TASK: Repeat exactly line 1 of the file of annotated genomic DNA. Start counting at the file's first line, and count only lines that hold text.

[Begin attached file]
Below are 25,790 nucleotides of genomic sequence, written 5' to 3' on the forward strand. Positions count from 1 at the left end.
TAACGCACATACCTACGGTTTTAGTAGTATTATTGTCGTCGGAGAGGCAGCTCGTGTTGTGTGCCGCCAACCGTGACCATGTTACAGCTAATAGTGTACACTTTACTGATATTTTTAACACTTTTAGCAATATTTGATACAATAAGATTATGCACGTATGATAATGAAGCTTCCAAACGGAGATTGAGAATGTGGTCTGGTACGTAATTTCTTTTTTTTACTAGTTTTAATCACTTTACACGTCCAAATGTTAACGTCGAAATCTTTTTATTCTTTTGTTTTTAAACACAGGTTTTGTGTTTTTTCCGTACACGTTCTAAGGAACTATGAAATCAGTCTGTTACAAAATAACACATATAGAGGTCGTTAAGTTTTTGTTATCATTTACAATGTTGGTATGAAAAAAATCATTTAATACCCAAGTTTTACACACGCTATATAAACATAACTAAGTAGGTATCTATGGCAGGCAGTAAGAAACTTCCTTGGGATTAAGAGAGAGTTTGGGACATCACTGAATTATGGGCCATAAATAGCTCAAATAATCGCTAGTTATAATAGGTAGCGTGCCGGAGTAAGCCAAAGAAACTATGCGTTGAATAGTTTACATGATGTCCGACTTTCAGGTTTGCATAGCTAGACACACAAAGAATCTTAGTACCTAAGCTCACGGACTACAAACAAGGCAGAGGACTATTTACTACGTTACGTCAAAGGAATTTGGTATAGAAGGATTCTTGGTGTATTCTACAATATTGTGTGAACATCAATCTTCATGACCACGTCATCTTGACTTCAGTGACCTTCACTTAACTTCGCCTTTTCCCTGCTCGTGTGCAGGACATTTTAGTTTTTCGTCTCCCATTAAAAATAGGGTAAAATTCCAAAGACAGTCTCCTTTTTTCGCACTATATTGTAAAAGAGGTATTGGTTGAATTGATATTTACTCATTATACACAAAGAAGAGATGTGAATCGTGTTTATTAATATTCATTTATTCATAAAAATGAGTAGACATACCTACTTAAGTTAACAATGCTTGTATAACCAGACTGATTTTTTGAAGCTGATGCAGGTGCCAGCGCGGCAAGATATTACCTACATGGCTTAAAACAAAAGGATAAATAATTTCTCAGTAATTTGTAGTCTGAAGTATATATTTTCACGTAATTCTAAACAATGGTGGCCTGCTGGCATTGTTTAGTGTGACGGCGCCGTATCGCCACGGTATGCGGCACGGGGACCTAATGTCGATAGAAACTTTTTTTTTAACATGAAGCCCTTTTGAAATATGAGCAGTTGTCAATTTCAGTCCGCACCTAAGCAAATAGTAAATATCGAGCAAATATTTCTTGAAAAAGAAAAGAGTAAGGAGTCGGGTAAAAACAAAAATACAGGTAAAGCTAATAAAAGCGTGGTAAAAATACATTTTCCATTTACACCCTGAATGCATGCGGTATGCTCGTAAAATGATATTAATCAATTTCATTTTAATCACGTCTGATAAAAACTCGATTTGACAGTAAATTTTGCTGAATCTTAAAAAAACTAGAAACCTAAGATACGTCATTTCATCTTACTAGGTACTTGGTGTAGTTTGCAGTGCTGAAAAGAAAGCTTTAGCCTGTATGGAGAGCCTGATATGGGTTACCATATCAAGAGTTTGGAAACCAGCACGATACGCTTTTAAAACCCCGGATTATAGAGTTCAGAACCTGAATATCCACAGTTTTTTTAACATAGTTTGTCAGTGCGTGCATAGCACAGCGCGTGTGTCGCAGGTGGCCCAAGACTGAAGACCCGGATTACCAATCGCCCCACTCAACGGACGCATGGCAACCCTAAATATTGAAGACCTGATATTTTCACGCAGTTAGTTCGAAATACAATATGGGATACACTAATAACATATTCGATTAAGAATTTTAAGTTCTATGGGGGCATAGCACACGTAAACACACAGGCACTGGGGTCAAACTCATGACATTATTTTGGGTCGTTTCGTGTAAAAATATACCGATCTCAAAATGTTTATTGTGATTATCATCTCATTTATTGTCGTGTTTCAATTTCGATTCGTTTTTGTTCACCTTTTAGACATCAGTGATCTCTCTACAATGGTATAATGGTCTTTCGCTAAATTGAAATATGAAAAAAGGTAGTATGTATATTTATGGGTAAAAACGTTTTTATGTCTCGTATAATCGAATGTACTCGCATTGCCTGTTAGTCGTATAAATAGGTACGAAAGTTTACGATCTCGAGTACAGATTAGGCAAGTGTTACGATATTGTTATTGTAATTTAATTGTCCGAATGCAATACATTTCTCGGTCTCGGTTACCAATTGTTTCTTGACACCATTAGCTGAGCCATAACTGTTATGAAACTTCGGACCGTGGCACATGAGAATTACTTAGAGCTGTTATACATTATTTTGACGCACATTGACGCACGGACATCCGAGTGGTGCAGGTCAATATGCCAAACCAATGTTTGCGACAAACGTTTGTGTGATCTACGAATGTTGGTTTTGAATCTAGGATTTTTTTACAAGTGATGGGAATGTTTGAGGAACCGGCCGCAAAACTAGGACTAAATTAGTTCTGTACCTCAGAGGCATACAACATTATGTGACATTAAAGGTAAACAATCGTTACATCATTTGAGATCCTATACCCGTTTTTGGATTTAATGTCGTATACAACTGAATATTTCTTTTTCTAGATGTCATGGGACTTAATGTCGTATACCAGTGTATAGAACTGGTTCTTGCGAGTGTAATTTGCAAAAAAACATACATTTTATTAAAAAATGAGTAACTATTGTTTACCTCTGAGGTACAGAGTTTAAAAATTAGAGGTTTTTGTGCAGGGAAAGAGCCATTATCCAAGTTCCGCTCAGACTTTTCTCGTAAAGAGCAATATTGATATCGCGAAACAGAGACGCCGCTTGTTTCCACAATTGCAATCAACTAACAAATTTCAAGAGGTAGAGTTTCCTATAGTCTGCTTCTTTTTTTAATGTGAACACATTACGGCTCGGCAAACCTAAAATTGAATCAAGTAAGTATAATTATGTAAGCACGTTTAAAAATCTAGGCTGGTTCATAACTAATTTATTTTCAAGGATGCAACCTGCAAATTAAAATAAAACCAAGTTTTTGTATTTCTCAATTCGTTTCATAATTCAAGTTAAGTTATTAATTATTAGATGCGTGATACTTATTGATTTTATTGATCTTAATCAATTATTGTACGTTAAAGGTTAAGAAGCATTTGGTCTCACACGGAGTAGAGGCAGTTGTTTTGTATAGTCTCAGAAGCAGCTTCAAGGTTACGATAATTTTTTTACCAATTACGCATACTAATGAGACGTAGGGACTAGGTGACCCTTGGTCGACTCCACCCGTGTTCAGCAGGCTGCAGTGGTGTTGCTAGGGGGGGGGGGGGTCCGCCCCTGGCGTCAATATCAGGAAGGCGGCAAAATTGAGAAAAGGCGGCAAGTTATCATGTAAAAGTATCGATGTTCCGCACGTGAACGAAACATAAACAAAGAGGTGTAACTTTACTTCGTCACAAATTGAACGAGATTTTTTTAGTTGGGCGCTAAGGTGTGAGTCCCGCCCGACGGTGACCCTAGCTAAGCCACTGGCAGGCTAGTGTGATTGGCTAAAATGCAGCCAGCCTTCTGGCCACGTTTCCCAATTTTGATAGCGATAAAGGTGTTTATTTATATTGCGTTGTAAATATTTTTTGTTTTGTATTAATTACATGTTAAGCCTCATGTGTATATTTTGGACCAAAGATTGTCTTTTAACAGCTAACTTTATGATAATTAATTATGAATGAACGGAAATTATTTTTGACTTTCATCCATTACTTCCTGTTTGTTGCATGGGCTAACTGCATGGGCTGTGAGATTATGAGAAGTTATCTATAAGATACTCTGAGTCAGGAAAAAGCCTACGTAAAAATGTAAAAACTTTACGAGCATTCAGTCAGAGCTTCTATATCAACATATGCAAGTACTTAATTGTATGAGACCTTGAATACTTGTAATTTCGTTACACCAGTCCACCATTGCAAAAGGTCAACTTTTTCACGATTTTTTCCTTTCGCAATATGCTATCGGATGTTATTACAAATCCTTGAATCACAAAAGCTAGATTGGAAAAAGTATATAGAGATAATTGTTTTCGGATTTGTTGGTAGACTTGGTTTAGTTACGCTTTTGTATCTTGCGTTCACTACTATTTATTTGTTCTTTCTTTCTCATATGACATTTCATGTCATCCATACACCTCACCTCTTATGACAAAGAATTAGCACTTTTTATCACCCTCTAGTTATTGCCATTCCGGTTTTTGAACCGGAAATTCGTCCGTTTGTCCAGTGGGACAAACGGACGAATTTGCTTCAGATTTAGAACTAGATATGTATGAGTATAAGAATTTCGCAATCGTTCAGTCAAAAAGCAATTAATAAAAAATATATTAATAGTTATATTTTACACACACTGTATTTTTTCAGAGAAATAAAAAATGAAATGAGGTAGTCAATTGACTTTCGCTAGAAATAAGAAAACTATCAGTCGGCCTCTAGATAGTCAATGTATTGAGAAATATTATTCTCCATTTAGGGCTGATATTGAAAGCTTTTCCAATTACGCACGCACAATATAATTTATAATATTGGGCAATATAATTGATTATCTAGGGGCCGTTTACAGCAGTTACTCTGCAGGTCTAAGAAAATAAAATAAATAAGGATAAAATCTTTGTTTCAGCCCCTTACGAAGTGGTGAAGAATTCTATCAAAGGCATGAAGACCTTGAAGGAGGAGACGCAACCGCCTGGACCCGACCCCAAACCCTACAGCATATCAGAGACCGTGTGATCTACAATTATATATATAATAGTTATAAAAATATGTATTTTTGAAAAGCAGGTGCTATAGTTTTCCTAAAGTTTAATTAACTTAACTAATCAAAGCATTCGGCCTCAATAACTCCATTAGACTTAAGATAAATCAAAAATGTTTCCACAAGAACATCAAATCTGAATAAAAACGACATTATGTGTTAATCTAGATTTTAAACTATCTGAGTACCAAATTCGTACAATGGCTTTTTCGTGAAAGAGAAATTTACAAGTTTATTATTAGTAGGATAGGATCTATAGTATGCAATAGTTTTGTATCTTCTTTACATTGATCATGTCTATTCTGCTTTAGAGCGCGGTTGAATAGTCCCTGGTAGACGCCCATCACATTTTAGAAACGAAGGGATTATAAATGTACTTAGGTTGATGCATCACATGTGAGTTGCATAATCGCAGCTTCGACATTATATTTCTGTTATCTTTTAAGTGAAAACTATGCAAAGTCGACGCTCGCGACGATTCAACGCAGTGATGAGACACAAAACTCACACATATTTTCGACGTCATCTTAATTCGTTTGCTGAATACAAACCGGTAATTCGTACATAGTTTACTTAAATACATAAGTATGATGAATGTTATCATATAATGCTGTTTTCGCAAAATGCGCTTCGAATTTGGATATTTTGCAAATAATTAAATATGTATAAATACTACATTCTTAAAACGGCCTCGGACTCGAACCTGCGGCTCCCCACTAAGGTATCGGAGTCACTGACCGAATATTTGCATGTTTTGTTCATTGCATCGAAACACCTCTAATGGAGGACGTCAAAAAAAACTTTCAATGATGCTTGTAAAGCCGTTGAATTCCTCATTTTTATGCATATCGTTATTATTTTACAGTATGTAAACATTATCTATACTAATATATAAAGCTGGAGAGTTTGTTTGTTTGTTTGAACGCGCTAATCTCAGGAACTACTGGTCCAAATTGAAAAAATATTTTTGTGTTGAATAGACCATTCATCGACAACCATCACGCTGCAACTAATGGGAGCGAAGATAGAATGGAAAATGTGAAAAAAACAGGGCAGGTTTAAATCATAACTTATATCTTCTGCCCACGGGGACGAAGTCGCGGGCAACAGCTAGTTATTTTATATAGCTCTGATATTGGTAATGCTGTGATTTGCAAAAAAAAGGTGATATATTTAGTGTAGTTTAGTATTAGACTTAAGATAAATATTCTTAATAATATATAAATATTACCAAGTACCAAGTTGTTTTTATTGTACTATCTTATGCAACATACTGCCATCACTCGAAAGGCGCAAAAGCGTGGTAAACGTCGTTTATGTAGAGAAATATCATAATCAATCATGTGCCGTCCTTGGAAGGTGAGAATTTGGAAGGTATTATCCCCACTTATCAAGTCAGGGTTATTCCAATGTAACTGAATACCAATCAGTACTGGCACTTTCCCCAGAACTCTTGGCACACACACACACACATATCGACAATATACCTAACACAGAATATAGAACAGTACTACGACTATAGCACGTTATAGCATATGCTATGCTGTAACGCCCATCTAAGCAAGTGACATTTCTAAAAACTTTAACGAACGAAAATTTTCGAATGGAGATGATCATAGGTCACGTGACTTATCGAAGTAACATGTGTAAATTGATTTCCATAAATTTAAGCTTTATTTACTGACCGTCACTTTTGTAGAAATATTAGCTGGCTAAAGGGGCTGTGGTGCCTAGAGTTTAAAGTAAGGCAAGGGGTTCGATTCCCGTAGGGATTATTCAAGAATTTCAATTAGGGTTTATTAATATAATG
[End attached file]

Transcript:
Below are 25,790 nucleotides of genomic sequence, written 5' to 3' on the forward strand. Positions count from 1 at the left end.